One just wants to shake one’s head at the controversy over hapless presidential candidate Mitt Romney’s comments (a.k.a. “gaffe”) regarding the role of “culture” in Israeli economic success and presumed Palestinian lack thereof. (1, 2)
Predictably, many responses were rhetorically overheated. The Palestinian Authority’s dour Saeb Erekat promptly declared that Romney’s statement was “racist.” Argument over, right?
One senses here a certain resistance to any attempt at critical generalization. Still, the general reaction is readily understandable. Obviously, any purported comparison of Israeli and Palestinian economic performance that does not take into account “the occupation” and Palestinian lack of sovereignty is, uh, let us say, incomplete. Less obviously but just as important, however, there is a real argument to be had concerning the effects of “culture”—whether in the sense of collective values or of the resultant institutions and policies—on the overall “success” of societies.
Whatever role “culture” may or may not have played in the initial success of the Jewish state, it is undeniable that a change in culture in those broader senses has, in the space of a generation, helped to catapult Israel from the level of wannabee...More >>
The past twelve months have seen unpredicted political and social upheaval throughout the Middle East and North Africa and currently just about the only certainty is that there is still much more to come.
With the cards still very much in the air and last January's confident assertions on the part of the various Middle East experts - who informed us that the two countries in which revolution would definitely not be taking place were Syria and Libya - still ringing in our ears almost as loudly as Hillary Clinton's bizarre assurance that Bashar Assad was 'a reformer', only fools would try to predict how the MENA region might look in five years' time.
What is clear, however, is that the general trend appears to be towards a rise in power on the part of religiously-motivated political elements and a deepening of the Sunni-Shia sectarian rift which has long existed in the region, alongside real cause for worry about the futures of other minorities.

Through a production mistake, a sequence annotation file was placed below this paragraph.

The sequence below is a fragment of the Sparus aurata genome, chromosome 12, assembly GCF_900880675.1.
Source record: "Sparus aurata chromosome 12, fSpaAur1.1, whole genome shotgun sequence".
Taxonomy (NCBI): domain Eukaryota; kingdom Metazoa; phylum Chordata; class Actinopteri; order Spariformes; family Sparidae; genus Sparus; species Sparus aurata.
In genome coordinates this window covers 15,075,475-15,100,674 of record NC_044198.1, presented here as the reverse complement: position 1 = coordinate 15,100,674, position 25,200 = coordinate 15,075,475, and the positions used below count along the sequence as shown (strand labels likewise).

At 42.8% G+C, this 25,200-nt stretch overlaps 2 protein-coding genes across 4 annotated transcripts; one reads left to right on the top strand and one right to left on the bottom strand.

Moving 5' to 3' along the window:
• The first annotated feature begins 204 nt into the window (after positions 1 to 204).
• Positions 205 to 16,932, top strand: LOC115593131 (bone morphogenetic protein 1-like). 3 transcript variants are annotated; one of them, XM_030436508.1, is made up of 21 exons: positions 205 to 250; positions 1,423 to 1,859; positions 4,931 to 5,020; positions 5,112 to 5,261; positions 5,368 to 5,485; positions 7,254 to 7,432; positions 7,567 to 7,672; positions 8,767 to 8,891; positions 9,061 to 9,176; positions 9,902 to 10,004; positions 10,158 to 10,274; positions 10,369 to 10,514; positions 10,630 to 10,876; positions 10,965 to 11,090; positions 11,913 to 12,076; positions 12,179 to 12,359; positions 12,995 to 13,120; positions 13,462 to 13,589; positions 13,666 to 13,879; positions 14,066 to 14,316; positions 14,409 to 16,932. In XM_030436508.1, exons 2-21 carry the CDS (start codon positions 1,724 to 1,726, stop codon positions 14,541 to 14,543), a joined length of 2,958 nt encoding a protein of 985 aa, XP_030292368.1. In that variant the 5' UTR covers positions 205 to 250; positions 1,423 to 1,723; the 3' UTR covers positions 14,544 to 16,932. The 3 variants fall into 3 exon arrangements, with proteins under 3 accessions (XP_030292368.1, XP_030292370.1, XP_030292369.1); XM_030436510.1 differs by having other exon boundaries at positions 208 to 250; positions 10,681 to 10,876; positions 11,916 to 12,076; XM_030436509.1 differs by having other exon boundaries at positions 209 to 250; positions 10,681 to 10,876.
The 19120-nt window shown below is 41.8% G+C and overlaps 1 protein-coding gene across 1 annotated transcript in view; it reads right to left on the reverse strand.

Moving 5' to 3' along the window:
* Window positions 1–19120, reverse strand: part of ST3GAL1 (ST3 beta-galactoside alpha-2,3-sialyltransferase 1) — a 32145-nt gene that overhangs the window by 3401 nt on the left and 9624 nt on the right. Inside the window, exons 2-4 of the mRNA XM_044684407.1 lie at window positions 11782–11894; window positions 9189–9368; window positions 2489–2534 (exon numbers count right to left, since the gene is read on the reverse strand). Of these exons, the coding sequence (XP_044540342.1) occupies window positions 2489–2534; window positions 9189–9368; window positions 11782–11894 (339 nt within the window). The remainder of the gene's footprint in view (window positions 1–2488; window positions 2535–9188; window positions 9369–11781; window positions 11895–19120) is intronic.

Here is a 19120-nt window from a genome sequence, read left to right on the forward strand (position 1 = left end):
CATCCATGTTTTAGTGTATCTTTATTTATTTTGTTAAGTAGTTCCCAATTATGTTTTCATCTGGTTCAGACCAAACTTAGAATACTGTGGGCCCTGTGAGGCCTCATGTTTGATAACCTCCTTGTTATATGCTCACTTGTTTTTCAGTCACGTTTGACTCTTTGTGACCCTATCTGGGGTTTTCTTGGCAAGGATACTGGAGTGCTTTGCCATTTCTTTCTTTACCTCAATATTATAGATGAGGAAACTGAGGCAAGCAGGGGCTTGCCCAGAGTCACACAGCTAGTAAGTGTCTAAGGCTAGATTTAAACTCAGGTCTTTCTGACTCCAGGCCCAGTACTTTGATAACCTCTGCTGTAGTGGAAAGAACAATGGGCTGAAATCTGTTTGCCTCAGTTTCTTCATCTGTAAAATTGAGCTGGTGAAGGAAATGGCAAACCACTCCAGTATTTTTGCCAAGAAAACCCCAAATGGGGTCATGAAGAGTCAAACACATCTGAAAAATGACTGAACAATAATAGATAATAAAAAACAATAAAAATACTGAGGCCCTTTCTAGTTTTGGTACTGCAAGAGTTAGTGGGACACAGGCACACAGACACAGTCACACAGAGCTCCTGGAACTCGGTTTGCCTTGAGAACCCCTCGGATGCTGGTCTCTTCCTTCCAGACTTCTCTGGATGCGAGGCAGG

In this volatile climate and with the fate of existing peace treaties between Israel and some of its Arab neighbours far from guaranteed, the Middle East Quartet (comprised of...More >>
North Korean-style hijinks are afoot in the holy land. Some military analysts and news junkies will recall the tunnels North Korea built underneath the DMZ as a surprise invasion route to the South. Since the North knew its antiquated military couldn't punch its way through the fortified South Korean-American lines, the idea was to go under, envelop the defenders and storm into Seoul (When discovered, Pyongyang explained away the tunnels as coal mine shafts, or simply insisted that the ROK had dug them to invade the North).
Subways are expensive pieces of transportation infrastructure. They can cost hundreds of millions of dollars to build. It's not like the Palestinians don't have other more pressing financial needs (like funding the salaries of convicted murderers of Israelis). And they are usually built in dense urban centers with thriving business districts that are already facing massive gridlock.
But Rafah is a town of just 71,000 in the southern Gaza Strip. And Beit Hanoun is...More >>
The manner in which the world, and in particular the Quartet, responds to the emerging Hamas-Fatah reconciliation will be of prime importance in dictating whether the Middle East will move within the next few months from a situation of no peace to one of all-out war.
If Hamas is allowed by the international community to integrate into the Palestinian Authority without being made to renounce its armed campaigns and without being obliged to recognise Israel's existence, the already terminally ill peace process will come to a very rapid demise. Not only will Israel not negotiate with a Palestinian government which contains terrorist elements, but the terms of the Roadmap, which up to now have formed the foundations of negotiations, will become devoid of any further relevance.
That, of course, would suit Hamas perfectly; it has done all in its power to scupper the peace process for many years and by its very definition rejects all negotiations intended to lead to a two-state solution. However, it also suits Fatah which, despite dodging the negotiating table with considerable alacrity since negotiations resumed last autumn, received a serious blow to its already...More >>
A recent document drawn up by the EU Heads of Mission in Jerusalem and Ramallah raises some worrying issues, not least the proposal for organised boycotts. Readers will doubtless notice the report’s reliance upon information gleaned from politically motivated NGOs such as UN OCHA and ACRI, which set the tone for the cavalier repetition of numerous untruths such as;
“Successive Israeli governments have pursued a policy of transferringJewish population into the occupied Palestinian territory (oPt) in violation of the Fourth Geneva Convention and international humanitarian law.” (my emphasis)
It is also blatantly apparent that despite the fact that the status of Jerusalem is supposed to be the subject of long-awaited negotiations between Israel and the Palestinian Authority, the EU Heads of mission seem intent upon creating their own ‘facts on the ground’, together with a flawed narrative which seeks to over-ride any negotiation process.
However, the report’s ‘action plan’ is possibly its most disturbing aspect in that it includes outright initiatives for boycott of Israeli businesses and institutions as well as specific calls for intervention in the affairs of...More >>